3. A genogram facilitates the ability of individuals to see commonalities and uniqueness in family members. It can pinpoint emergent identity collisions and can be an excellent tool for identity development work.

4. A genogram helps explore connection and relatedness in an explicit and visual manner, not just between the individual and family members, but across the family system and intergenerationally. It provides relational context and a visual language to bring patterns of relatedness to light.

emotional connection





5. A genogram can assist individuals to explore communication patterns across the family. How do people in the family communicate? How is emotional intensity expressed? Who does the talking? Who is quiet or silent? What is being said? What goes unsaid? Is there a price for speaking about certain things? Who pays the price?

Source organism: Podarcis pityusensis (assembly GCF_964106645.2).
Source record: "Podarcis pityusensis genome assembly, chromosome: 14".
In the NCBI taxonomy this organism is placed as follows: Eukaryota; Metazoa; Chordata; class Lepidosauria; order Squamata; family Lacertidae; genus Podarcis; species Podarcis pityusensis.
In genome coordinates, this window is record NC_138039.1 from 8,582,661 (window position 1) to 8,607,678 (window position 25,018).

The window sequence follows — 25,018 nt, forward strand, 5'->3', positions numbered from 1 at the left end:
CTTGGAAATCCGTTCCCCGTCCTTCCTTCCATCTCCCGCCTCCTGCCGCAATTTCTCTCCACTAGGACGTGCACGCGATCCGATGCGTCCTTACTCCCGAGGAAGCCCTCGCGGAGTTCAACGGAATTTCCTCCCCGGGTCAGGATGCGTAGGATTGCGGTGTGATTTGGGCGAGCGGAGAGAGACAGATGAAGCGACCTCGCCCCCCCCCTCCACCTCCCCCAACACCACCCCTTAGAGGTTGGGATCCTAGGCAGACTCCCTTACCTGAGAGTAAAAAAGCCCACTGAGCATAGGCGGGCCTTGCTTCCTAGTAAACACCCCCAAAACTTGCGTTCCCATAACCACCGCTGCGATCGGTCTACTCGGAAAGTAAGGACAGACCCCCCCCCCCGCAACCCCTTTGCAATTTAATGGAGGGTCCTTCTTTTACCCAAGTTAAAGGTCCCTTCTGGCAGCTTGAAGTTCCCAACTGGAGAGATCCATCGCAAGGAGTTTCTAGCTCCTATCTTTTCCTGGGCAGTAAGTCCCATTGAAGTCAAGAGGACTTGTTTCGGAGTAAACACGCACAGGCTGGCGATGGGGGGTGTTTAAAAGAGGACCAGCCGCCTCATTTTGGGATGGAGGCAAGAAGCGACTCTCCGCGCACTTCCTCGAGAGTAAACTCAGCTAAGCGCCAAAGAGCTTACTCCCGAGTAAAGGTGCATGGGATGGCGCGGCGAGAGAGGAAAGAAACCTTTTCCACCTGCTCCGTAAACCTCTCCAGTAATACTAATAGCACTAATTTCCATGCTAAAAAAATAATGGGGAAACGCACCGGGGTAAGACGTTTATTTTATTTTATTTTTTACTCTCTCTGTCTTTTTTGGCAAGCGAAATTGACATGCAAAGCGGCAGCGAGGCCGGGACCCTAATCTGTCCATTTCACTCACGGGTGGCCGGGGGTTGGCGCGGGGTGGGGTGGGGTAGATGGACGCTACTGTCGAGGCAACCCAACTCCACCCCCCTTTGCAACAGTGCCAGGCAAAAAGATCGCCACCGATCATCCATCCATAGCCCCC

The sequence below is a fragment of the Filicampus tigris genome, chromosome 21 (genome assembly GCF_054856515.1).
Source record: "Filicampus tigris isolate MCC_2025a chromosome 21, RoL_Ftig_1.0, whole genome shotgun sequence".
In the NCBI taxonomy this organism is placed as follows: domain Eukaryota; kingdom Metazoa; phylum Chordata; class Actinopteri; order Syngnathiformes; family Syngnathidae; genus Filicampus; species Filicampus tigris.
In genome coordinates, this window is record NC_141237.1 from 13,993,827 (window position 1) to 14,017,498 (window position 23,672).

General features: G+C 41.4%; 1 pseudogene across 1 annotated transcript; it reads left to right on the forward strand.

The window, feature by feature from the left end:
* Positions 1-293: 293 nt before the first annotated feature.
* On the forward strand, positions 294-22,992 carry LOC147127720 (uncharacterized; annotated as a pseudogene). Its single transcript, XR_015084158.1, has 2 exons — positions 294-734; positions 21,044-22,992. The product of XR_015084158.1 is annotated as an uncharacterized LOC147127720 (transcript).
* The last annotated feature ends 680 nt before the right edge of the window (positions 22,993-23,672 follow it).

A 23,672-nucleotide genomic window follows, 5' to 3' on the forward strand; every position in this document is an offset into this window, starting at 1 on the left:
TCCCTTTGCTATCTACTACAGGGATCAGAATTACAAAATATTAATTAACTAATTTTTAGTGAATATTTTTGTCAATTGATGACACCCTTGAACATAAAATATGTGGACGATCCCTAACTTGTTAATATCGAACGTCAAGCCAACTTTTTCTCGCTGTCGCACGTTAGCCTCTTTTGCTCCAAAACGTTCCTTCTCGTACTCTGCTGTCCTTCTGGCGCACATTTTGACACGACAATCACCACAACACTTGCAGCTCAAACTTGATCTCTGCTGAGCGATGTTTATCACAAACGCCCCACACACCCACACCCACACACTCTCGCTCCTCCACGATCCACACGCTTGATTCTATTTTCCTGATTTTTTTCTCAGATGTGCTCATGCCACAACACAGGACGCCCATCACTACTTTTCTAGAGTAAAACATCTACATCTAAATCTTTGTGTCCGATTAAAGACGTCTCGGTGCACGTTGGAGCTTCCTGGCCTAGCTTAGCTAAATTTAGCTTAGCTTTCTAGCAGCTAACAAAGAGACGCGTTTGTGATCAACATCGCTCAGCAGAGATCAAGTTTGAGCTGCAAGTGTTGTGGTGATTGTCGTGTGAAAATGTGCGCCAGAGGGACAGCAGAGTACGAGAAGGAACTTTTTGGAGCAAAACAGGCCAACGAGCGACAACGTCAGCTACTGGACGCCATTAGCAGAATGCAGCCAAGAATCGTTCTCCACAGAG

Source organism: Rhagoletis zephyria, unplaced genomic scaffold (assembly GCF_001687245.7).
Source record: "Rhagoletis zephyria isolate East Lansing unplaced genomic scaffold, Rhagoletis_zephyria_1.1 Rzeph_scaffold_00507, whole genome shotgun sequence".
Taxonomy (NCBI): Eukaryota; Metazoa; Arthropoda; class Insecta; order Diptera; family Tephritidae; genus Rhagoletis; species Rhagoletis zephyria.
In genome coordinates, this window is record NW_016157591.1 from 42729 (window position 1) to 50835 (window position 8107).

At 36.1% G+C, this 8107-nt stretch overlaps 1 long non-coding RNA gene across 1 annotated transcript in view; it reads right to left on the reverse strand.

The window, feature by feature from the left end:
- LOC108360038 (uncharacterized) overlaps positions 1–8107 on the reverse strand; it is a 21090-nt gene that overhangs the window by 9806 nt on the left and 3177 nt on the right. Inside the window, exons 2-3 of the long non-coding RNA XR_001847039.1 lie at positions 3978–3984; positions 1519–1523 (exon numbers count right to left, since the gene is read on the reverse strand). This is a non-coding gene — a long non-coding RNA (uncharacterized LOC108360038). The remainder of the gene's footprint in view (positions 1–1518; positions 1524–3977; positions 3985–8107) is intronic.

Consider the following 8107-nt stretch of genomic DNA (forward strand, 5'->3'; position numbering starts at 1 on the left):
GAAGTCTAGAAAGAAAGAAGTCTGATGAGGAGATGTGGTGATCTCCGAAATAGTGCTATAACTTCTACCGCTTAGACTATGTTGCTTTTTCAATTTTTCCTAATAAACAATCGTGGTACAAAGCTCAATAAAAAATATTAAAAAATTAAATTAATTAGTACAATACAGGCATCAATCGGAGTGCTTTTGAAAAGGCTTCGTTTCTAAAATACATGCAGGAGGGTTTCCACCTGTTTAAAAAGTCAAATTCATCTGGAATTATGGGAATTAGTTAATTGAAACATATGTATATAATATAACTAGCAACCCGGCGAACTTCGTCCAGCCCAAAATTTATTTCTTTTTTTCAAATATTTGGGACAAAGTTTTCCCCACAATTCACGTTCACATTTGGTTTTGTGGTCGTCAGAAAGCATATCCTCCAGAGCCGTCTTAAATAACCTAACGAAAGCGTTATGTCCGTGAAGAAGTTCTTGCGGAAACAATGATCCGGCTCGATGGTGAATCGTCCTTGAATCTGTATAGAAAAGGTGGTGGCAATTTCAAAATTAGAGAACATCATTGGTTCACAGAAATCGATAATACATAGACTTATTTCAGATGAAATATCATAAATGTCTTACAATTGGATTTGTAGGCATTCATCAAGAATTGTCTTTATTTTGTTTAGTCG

6.  Genograms break down the isolation experienced by many people within their family system. Family problems are seen in a broader context and individuals are not scapegoated. Problems can be expressed as personal problems, inter-relational problems {between certain family members but not others}, family problems {appearing in many relationships across the family system}, intergenerational problems {appearing across the generations} and socio-economic/socio-political problems {problems which are “bigger than” individual family members or the family as a whole, but impact upon the family in significant ways.}

7. Genograms make emotional and behavioural patterns explicit across the family system {intergenerationally}. We have the opportunity to see the “trickle down” effect of many family and relationship problems. However, genograms don’t just illuminate the things that are not working in a family system. Genograms also highlight family strengths, resilience, enduring bonds and positive ways of maintaining connection. Genograms can show us where a family is doing well.  We can begin to see why people may behave as they have done, why we behave the way we have. We see the ripple effect of patterns and themes across the family.